Nikkei Detective

Private investigator Kevin “Kev” Shirota calls himself an OOCG, an Original Orange County Guy. The last place this Huntington Beach, California, native wants to be in is Los Angeles’ Little Tokyo, but he finds himself there temporarily to operate his failing PI business. The only bonus is that his fourteen-year-old estranged daughter, Maddy, loves Little Tokyo, which can possibly bring the two closer together. But a series of vandalism and then the discovery of a dead body challenge not only Kev’s investigating skills, but maybe the relationships that are the most dear to him.

This is an original serialized story written for Discover Nikkei by award-winning mystery author Naomi Hirahara. A new chapter will be published on the fourth of every month from August 2014 through July 2015.

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Chapter Twelve—Keep on Shining

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We talk about bullying as if it’s a 21st century phenomenon. Boys bullying girls and boys who don’t fit in, the mean skinny girls bullying the dorky fat girls, and it goes on and on. But old farts like me know that unfortunately bullying is nothing new. It’s been around since the beginning of time and it was definitely part of my life in the Seventies.

In Orange County, I created a persona. I was the Hawaiian surfer dude with the puka shells who was always ready to party. It didn’t matter that ...

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Chapter Eleven—True Confessions

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We’re in my LAPD pal’s black-and-white. Officer Doug Brenner makes me sit in the back seat—it’s protocol—like I’m a common criminal, and unfortunately this isn’t the first time for me. You see, I’ve been under arrest in the past, but now I’m a concerned father. My 14-year-old daughter Maddy is missing and I’m going out of my mind trying to find her.

At least Doug has the siren on at full force as we speed down Wilshire Boulevard towards Hancock Park. Certainly beats the bus, which has ...

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Chapter Ten—Following the Doc Martens

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Some people, when faced with a crisis, go ballistic. They run around, their faces red and their voices bellowing. Others get stone cold. I’m in the latter category, which I guess is a good thing because I’m a PI. And right now on one of the hottest days in summer in Los Angeles, I’m freezing as if I was dropped in the middle of Antarctica.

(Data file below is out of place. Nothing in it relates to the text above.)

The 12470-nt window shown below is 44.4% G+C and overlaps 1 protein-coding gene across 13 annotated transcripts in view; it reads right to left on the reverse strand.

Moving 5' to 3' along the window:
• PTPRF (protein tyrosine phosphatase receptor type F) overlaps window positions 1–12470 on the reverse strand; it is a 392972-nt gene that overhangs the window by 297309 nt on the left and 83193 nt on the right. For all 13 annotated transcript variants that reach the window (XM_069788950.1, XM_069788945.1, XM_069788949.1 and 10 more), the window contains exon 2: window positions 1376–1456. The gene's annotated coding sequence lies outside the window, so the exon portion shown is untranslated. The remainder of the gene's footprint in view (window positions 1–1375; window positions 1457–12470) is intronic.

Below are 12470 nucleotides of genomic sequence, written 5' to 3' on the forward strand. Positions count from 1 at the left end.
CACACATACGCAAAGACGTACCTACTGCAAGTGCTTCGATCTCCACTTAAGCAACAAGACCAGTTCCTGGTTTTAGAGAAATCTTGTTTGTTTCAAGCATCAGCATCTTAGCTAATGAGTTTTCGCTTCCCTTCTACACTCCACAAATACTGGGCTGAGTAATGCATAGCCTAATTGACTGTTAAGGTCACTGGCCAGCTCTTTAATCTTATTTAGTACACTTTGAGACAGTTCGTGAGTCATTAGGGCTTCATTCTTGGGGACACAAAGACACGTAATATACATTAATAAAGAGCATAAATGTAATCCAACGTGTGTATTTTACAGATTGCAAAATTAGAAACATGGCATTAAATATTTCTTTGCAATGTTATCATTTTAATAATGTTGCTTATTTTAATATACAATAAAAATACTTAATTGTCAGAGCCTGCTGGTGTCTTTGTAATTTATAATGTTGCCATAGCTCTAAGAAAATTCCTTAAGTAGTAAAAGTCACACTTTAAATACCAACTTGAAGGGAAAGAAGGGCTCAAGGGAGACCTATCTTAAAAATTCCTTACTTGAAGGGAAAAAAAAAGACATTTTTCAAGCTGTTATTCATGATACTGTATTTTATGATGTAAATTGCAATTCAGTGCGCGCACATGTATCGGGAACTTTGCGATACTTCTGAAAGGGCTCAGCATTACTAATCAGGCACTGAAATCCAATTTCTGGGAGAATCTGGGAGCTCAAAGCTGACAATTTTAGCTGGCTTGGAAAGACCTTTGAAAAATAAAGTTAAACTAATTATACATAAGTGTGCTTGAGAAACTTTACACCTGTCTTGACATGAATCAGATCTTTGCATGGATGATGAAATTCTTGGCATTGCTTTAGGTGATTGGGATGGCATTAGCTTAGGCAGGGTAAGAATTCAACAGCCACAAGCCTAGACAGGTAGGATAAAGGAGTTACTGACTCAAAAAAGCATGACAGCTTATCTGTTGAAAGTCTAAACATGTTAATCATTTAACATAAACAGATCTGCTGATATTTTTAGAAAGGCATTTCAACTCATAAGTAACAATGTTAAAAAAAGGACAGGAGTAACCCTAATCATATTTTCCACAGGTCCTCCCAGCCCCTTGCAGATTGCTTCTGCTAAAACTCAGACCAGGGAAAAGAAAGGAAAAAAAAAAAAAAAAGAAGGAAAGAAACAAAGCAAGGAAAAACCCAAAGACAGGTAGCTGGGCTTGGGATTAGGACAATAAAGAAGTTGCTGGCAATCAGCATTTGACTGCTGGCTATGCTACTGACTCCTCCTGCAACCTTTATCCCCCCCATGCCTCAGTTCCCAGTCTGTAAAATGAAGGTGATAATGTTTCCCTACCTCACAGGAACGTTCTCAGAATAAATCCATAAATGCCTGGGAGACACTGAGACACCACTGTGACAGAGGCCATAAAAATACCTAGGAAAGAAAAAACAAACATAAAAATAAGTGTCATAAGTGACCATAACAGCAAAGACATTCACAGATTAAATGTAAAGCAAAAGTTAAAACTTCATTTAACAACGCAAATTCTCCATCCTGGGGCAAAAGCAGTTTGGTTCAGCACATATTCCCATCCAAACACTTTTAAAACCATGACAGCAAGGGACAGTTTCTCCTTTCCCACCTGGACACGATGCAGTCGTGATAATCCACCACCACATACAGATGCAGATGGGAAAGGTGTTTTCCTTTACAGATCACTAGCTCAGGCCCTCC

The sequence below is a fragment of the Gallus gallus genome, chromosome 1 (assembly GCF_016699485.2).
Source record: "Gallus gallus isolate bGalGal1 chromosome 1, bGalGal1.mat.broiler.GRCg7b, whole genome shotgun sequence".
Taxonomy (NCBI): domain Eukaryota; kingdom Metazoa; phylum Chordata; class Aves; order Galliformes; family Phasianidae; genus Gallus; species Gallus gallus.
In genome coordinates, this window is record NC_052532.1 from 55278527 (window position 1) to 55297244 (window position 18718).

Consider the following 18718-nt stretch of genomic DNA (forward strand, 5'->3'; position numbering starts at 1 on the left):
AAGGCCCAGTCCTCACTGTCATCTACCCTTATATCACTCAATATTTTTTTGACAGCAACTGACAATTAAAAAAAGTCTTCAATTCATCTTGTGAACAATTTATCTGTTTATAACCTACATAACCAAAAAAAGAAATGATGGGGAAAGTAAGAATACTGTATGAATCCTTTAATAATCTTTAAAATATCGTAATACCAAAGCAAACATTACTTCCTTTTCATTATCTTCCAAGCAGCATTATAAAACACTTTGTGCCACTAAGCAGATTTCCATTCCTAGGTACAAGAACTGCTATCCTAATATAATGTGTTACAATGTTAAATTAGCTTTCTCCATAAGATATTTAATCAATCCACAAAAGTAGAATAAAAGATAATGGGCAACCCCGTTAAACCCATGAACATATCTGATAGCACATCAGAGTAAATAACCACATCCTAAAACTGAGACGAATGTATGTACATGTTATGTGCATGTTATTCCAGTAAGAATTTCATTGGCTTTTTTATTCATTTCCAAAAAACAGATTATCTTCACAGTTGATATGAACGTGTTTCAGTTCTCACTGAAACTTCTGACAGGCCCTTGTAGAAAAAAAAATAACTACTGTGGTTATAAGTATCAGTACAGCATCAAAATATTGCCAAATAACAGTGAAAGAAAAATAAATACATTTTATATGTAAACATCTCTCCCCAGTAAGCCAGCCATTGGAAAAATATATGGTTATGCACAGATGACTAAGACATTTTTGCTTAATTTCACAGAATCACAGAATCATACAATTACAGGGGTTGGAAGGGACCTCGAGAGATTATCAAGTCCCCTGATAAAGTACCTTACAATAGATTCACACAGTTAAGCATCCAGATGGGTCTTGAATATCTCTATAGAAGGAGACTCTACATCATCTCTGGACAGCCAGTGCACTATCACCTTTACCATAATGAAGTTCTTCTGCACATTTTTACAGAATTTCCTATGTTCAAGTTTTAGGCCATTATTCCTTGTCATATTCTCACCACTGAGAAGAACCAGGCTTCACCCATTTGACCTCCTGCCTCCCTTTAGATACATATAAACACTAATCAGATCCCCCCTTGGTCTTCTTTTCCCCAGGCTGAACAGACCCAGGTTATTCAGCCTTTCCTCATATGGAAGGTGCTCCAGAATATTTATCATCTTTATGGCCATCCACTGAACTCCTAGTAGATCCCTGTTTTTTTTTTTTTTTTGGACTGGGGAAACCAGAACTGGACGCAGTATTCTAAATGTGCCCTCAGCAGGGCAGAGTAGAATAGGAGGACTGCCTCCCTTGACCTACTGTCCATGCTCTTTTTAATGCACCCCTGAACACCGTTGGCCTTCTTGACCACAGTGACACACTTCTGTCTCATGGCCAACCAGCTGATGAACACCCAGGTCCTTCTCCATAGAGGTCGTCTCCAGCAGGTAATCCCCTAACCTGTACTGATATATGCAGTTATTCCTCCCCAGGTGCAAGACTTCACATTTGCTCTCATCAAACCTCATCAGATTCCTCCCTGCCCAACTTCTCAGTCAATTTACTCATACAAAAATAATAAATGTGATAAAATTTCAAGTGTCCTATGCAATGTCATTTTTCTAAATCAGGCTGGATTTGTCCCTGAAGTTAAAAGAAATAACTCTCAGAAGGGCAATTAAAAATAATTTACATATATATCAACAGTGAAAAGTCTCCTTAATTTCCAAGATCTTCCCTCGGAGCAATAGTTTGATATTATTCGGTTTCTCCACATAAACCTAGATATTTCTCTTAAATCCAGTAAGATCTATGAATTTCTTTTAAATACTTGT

My infuriating, Doc Martens-donning goth daughter, fourteen years old, is missing. And she’s without her cell phone, the anchor of any teenager—heck, any person these days. Maddy ...

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Chapter Nine—The Last Selfie

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“I’m a private investigator. Kevin Shirota,” I flash my license as if it really means something to a woman sitting behind a clear desk in the lobby of Fine Bank. This place is not like any financial institution I’ve ever been in. First of all, there are no tellers perched on high stools, but men and women dressed in high-tone suits that probably cost more than the SUV I had to sell to afford my defense attorney in my DUI case.

“You’ll have to talk to our legal department—” The receptionist is on her ...

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Chapter Eight—She Cleans Houses, Doesn’t She?

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“She was my friend. Perhaps my only friend.” Mrs. Yokoyama carefully enunciates each syllable. 

My fourteen-year-old daughter Maddy and I sit on a pure white fabric couch as we listen to the Japanese woman speak. Maddy, as usual, can’t stay still and I am worried that one of her muddy Doc Martens will leave a brown footprint on the bottom of Mrs. Yokoyama’s spotless couch.

In a middle-class Buddhahead household, our shoes would be off and left on the floor by the front door. But the Yokoyamas aren’t middle-class. They are upper class with ...

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